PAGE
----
The research proposed that AI would avoid this gendered bias and only choose the candidates that are legitimately fit for the role.

31. AI is better at picking candidates for corporate boards.

(Source: Harvard Business Review)

AI has been shown to be a valuable tool in corporate governance, particularly in the selection of board members. Research by the Fisher College of Business found that traditional board selections were more likely to be male with large networks and multiple directorships.

In contrast, the AI algorithm selected boards that were more diverse in terms of gender, background, and experience. Directors who aren’t part of the ‘old boys club’ and come from different backgrounds do a better at monitoring management and providing valuable insights into corporate policy that are usually overlooked.

32. Bad AI training can lead to bad recruitment outcomes.

(Source: BBC News)

Of course, an AI recruitment tool is only as good as the data it is trained on, even if it can learn from it faster and more accurately hat humans.

In 2018, a hiring tool used by Amazon was found to be biased because its algorithm favored male candidates. This was because most applicants were male and the AI assumed this meant men were more suitable, slowly downgrading female candidates that were just as suitable on paper.

33. But biases in AI can be mitigated to produce better results than humans.

(Source: Artificial Intelligence Review)

Research in 2022 found that well-crafted AI makes hiring more efficient, fills roles quicker, and predicts candidates more likely to be hired following the interview process.

The research also found AI was better than humans at hiring people that would go on to have long-term success within a company.

Moreover, AI recruitment produced more diverse hires than humans who are plagued by internal biases.

34. AI can coach you on how to best apply for job listings.

(Source: Financial Times)

AI within the hiring sphere is not just on the recruiter’s end. Technology, such as that offered by job search engine Adzuna, uses AI to prep you for your chosen role.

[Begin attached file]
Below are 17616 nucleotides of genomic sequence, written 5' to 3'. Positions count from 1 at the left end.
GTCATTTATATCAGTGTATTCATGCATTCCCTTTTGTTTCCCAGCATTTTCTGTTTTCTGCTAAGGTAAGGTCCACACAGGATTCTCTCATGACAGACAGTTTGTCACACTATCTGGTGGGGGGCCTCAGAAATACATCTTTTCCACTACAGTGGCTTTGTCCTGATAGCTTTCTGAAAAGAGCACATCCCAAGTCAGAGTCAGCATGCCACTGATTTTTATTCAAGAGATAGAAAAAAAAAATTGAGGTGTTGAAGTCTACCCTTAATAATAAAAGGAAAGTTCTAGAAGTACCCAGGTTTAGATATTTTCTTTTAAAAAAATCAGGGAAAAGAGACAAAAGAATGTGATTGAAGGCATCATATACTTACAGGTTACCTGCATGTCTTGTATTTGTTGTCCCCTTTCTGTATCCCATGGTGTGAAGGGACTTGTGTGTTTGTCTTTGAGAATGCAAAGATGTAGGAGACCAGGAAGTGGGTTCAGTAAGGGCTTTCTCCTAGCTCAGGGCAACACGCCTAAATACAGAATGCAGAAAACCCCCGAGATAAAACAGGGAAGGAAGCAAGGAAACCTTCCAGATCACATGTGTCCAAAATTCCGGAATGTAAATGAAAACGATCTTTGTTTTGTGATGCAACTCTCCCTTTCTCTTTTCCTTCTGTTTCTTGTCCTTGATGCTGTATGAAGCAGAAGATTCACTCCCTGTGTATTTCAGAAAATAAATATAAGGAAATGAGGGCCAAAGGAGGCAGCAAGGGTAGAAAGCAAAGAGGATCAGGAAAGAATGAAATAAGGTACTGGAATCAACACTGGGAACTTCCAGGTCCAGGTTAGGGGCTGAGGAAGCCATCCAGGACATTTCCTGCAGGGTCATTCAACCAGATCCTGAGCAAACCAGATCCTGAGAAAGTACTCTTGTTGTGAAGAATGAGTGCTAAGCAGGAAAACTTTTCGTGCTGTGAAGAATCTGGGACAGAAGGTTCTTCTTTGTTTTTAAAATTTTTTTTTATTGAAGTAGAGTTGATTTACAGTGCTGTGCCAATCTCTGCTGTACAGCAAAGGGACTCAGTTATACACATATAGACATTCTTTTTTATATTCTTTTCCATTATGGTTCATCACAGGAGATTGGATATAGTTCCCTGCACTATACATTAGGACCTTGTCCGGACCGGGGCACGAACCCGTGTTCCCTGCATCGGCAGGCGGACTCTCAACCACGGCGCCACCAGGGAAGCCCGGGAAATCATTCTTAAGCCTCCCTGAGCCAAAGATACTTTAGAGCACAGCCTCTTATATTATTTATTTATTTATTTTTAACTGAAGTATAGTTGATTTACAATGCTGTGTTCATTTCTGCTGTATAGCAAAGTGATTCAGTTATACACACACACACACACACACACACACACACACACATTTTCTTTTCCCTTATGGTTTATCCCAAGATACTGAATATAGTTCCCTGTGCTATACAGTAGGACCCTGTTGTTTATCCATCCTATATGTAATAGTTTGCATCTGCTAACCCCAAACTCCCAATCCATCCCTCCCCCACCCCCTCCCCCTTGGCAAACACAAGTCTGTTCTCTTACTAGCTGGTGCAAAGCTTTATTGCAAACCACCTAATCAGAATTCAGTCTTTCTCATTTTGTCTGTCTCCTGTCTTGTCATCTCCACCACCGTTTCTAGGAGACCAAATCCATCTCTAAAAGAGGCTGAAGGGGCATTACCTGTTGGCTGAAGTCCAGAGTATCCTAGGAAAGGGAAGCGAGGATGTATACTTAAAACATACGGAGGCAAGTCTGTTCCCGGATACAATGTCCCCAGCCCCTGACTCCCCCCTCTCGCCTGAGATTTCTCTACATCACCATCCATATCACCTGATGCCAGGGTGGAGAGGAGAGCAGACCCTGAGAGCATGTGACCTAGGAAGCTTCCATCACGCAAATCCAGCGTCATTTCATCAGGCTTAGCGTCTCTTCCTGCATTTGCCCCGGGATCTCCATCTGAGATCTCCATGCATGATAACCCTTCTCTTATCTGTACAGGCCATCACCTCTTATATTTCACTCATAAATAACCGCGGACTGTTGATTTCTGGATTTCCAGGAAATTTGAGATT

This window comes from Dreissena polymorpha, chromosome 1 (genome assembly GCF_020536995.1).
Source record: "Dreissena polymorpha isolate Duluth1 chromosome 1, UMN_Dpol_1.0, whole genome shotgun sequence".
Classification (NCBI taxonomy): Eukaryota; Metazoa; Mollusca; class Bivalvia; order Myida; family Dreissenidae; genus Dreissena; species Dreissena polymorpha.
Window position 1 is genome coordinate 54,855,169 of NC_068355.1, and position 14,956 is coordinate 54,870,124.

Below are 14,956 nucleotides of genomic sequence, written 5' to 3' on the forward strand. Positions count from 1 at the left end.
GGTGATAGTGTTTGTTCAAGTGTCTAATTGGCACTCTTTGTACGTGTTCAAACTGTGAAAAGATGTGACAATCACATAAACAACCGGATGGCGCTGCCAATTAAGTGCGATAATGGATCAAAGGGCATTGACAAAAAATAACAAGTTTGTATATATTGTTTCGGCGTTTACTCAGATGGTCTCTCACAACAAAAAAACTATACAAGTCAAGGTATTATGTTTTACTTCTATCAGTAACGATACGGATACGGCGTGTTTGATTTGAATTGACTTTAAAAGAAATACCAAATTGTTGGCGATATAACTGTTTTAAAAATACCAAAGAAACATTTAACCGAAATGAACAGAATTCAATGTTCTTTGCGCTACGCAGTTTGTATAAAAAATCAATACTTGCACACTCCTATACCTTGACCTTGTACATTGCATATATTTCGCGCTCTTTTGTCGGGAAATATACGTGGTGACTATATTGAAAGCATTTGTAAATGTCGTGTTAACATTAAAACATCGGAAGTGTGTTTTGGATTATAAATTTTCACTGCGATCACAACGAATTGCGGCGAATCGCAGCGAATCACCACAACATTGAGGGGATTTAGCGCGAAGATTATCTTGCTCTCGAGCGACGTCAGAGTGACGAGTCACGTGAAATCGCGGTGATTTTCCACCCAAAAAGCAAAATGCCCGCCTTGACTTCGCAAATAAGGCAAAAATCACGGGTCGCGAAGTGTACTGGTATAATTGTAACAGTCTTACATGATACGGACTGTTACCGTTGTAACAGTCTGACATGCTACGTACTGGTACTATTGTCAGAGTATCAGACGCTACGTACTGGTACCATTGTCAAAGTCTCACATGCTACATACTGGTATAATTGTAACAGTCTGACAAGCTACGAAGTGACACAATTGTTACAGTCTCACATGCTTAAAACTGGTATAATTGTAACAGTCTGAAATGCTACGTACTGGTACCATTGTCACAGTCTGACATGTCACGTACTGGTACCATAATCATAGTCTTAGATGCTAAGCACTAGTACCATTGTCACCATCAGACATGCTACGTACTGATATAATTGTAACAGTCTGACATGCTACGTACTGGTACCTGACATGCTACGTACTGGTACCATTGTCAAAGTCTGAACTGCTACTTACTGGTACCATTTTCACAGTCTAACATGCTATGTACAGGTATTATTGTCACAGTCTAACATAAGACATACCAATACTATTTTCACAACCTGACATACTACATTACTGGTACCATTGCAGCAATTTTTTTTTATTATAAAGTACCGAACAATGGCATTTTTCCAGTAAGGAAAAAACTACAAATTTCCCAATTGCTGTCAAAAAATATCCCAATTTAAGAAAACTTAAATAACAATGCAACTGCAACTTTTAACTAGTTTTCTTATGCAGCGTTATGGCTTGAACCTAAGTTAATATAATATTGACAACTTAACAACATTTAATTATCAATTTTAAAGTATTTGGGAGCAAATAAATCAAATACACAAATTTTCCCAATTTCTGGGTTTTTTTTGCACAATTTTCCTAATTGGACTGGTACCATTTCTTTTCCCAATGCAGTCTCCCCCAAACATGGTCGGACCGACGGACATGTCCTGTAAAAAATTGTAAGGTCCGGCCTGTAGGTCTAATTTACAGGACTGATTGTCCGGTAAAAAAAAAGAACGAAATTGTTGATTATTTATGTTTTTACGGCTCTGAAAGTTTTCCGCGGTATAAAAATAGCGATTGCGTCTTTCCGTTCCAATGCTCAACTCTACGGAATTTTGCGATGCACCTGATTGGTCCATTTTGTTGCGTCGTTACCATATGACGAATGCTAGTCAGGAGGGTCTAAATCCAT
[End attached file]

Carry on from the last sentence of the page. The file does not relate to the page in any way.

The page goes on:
It generates relevant interview questions, so you can tell how prepared or suitable you really are before applying.

35. AI can tailor your CV to specific jobs.

(Source: Kickresume)

New AI tools are popping up every day to help candidates craft their CVs for certain roles. These include Skillroads, Kickresume, and Rezi.

The CV scanning roadblock that filters out candidates (perhaps even good ones) based on key terms is now being used against recruiters.

Conclusion

There is no doubt from these AI recruitment statistics that technology can help make numerous aspects of hiring more efficient. However, there are more concerns among candidates and the public than recruiters and companies themselves.

Nonetheless, the market for these types of tools is set to continue to grow considerably over the next decade. During this time, AI is likely to become much more accurate and attitudes may change.

Sources

  1. Mercer 1
  2. Mercer 2
  3. The Guardian
  4. Ideal
  5. Gartner – AI in HR
  6. Recruiting Daily
  7. Market Research Future
  8. Statista – AI Recruitment Budget
  9. Gartner – HR Investment
  10. Greenhouse
  11. GetApp
  12. McKinsey
  13. Tidio
  14. Statista via DemandSage
  15. Pew Research – AI Hiring
  16. Talent Insight
  17. Pew Research – AI Racial Bias
  18. Zippia
  19. Statista – AI Benefits
  20. TotalJobs
  21. National Association of Colleges and Employers
  22. People Management
  23. Stanford
  24. Harvard Business Review
  25. BBC News
  26. Artificial Intelligence Review
  27. Financial Times
  28. Kickresume